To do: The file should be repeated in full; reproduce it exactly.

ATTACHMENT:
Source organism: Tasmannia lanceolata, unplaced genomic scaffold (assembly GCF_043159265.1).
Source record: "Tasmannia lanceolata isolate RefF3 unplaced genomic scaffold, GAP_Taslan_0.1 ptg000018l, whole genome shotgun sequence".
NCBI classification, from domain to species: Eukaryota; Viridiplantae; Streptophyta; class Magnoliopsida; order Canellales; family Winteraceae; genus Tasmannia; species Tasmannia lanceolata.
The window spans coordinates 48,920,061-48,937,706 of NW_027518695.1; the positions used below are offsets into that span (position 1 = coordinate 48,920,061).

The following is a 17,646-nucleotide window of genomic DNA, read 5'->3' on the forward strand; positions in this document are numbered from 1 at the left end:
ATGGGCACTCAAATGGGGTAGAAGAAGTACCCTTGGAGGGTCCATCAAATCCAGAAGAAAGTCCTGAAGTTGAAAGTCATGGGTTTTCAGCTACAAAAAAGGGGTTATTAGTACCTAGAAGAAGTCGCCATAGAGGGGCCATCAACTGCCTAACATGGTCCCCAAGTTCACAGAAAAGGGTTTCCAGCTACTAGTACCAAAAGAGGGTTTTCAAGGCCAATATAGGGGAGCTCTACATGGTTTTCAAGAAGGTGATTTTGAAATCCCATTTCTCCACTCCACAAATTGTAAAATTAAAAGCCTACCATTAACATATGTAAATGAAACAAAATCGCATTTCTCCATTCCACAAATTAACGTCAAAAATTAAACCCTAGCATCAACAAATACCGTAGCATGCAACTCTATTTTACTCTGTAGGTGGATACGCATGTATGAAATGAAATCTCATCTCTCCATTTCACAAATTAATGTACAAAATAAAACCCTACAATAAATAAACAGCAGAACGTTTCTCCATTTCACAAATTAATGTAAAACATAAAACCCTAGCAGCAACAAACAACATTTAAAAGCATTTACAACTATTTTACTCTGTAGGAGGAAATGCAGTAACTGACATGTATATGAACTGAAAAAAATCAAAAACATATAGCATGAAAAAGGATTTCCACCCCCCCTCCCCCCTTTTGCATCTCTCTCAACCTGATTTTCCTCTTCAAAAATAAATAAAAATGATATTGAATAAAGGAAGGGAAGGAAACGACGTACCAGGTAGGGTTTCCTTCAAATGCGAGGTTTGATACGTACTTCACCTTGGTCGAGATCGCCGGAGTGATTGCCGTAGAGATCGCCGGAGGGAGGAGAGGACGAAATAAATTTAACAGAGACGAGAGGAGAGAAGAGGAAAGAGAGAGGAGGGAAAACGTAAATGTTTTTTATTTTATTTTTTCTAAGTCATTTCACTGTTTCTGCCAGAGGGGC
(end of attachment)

Source organism: Tasmannia lanceolata, unplaced genomic scaffold (assembly GCF_043159265.1).
Source record: "Tasmannia lanceolata isolate RefF3 unplaced genomic scaffold, GAP_Taslan_0.1 ptg000018l, whole genome shotgun sequence".
NCBI classification, from domain to species: Eukaryota; Viridiplantae; Streptophyta; class Magnoliopsida; order Canellales; family Winteraceae; genus Tasmannia; species Tasmannia lanceolata.
The window spans coordinates 48,920,061-48,937,706 of NW_027518695.1; the positions used below are offsets into that span (position 1 = coordinate 48,920,061).

The following is a 17,646-nucleotide window of genomic DNA, read 5'->3' on the forward strand; positions in this document are numbered from 1 at the left end:
ATGGGCACTCAAATGGGGTAGAAGAAGTACCCTTGGAGGGTCCATCAAATCCAGAAGAAAGTCCTGAAGTTGAAAGTCATGGGTTTTCAGCTACAAAAAAGGGGTTATTAGTACCTAGAAGAAGTCGCCATAGAGGGGCCATCAACTGCCTAACATGGTCCCCAAGTTCACAGAAAAGGGTTTCCAGCTACTAGTACCAAAAGAGGGTTTTCAAGGCCAATATAGGGGAGCTCTACATGGTTTTCAAGAAGGTGATTTTGAAATCCCATTTCTCCACTCCACAAATTGTAAAATTAAAAGCCTACCATTAACATATGTAAATGAAACAAAATCGCATTTCTCCATTCCACAAATTAACGTCAAAAATTAAACCCTAGCATCAACAAATACCGTAGCATGCAACTCTATTTTACTCTGTAGGTGGATACGCATGTATGAAATGAAATCTCATCTCTCCATTTCACAAATTAATGTACAAAATAAAACCCTACAATAAATAAACAGCAGAACGTTTCTCCATTTCACAAATTAATGTAAAACATAAAACCCTAGCAGCAACAAACAACATTTAAAAGCATTTACAACTATTTTACTCTGTAGGAGGAAATGCAGTAACTGACATGTATATGAACTGAAAAAAATCAAAAACATATAGCATGAAAAAGGATTTCCACCCCCCCTCCCCCCTTTTGCATCTCTCTCAACCTGATTTTCCTCTTCAAAAATAAATAAAAATGATATTGAATAAAGGAAGGGAAGGAAACGACGTACCAGGTAGGGTTTCCTTCAAATGCGAGGTTTGATACGTACTTCACCTTGGTCGAGATCGCCGGAGTGATTGCCGTAGAGATCGCCGGAGGGAGGAGAGGACGAAATAAATTTAACAGAGACGAGAGGAGAGAAGAGGAAAGAGAGAGGAGGGAAAACGTAAATGTTTTTTATTTTATTTTTTCTAAGTCATTTCACTGTTTCTGCCAGAGGGGC